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1 In “The Man Who Was Almost a Man”, the protagonist Dave, narrates his own recount of events leading up to his leaving his home and family behind. His conflict that he faced was becoming a man. After he ran away, the prophecy of the title comes to fruition, except for the fact that he was, “the BOY who was almost a man.” The idea that protagonists have an assortment of options they consciously think to choose from throughout the duration of the story, at the very least, is mildly incorrect. The majority of actions taken by the majority of protagonists as far as resolving a conflict go are taken because they are the best looking option at the time the opportunity presents itself. Very rarely does a protagonist who is in trouble step back and think about his different options, at least from what the text tells us. We as readers, infer that the protagonist gave a previously made decision some thought, but more often than not, we are not made aware of different options or courses of action that the protagonist had in front of him. We infer this only as the result of knowing that the author spent unknown hours thinking, plotting and rewriting decisions made by the protagonist to make the story complete. The first place we see the conflict inside of Dave on how to become a man, was before he thought about getting the catalog to look at guns and before he thought about practicing shooting to earn respect. The first place conflict is presented, it is hidden, dating back to before we meet Dave walking through the field towards home in a huff.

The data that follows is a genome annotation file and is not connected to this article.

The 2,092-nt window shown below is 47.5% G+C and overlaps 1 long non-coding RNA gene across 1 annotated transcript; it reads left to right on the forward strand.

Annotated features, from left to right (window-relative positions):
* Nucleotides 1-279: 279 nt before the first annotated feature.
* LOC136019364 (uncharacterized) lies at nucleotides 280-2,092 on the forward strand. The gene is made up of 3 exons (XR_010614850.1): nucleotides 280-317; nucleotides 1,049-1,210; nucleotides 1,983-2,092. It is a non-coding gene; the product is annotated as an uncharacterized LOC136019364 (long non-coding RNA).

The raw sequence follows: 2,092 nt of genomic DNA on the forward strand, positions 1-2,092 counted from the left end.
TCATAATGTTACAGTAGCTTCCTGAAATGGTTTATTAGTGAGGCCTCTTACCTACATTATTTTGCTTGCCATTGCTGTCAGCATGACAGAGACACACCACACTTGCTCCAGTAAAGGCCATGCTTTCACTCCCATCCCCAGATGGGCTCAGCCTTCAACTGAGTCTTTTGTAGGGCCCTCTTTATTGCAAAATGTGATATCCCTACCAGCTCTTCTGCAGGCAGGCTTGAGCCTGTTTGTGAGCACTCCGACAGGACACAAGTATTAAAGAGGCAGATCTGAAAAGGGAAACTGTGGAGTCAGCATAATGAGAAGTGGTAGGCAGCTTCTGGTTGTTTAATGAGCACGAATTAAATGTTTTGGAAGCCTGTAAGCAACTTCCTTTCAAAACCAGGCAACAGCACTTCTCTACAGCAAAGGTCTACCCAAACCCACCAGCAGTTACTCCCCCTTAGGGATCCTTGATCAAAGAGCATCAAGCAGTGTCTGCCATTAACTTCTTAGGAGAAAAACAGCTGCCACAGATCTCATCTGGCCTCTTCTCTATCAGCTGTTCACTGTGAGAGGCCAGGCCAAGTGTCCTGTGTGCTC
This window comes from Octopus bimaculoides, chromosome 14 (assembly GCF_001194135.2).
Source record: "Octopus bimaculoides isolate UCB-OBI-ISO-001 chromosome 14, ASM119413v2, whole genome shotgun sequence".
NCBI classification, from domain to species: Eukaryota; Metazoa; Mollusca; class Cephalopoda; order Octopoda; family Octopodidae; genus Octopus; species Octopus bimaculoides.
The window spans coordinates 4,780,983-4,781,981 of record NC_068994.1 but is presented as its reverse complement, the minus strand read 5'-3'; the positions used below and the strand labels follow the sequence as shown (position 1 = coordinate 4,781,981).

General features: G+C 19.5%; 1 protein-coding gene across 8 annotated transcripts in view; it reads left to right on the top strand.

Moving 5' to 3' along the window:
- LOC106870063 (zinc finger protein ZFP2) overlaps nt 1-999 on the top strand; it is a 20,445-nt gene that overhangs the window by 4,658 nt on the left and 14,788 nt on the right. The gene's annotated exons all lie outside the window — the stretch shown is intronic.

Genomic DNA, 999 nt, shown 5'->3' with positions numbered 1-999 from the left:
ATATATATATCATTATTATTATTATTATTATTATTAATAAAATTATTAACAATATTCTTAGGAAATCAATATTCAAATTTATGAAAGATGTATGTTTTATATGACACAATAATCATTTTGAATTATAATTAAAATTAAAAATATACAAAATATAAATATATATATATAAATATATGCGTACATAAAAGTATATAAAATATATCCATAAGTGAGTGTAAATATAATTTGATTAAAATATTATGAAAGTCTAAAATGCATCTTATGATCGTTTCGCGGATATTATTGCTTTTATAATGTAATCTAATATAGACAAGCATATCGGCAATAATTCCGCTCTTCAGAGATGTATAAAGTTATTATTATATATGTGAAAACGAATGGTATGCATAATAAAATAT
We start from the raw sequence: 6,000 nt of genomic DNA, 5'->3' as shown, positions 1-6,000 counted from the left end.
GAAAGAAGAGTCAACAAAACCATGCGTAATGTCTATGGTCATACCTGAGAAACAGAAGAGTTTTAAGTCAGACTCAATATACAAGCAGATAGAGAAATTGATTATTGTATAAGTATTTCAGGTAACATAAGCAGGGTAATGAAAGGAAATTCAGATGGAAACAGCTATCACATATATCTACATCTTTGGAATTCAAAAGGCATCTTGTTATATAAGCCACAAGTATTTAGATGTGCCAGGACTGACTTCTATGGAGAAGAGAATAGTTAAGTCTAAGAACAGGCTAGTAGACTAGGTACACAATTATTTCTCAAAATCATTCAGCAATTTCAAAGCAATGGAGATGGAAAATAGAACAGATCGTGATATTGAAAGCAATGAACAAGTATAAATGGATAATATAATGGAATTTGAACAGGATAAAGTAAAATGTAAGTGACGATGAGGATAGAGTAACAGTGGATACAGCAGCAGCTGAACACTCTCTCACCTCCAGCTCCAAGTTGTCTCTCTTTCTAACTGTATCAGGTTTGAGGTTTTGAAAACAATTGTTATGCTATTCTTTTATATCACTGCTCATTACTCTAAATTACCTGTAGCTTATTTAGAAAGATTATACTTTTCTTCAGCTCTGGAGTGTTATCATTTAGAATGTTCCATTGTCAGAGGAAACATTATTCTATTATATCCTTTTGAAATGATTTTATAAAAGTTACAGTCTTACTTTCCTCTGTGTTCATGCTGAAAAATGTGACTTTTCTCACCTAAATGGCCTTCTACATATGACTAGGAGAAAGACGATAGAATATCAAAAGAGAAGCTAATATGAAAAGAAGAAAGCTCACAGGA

He says to himself that he isn’t scared of them, even if they are bigger than him (1609). Talking about the “niggers” he works with. His attitude from the get-go is one of inferiority, derived undoubtedly from his height! Listen to what he says, “even if they are bigger than me…” This doesn’t have to be a Napoleonic type of complex, but I know for myself that when all my friends were taller than me it drove me crazy, and as a result, I was constantly trying to prove myself in as many ways as I could to gain some form of respect. This mentality is obviously somewhere in the back of Dave’s mind, and even possibly at the root of his feelings of inadequacy. Yes I know I shouldn’t draw from personal experience to support my point, but this feeling of inadequacy laced into the text was just too obvious to me. The underlying theme with Dave is his chronic unhappiness. He expresses pride, elation, fear and other emotions as well, but the un-seen mood and the feeling that Richard Wright makes Dave give off, is that he is not happy with himself. Everyone who hears this will of course argue, “No teenagers are ever happy with themselves”, but I do not presume to patronize Dave in this way. Let’s assume that Dave is like every other teenager, and that is why he is unhappy. Would he really be such a hard worker for his boss Mr. Hawkins if he was a typical teenager? He states very clearly that, “Ah plows mo lan than anybody over there.”(1611) Would he ever show up early for work if he was a typical teenager?(1613) Yes, he did have ulterior motives for going to work early on that day, but he responded to Mr. Hawkins as if he was always up early and at work at that time of morning. I do not think Dave is meant to be taken as lightly as just an average teenager. I think he is a hard worker, and while still having the attitude of a boy,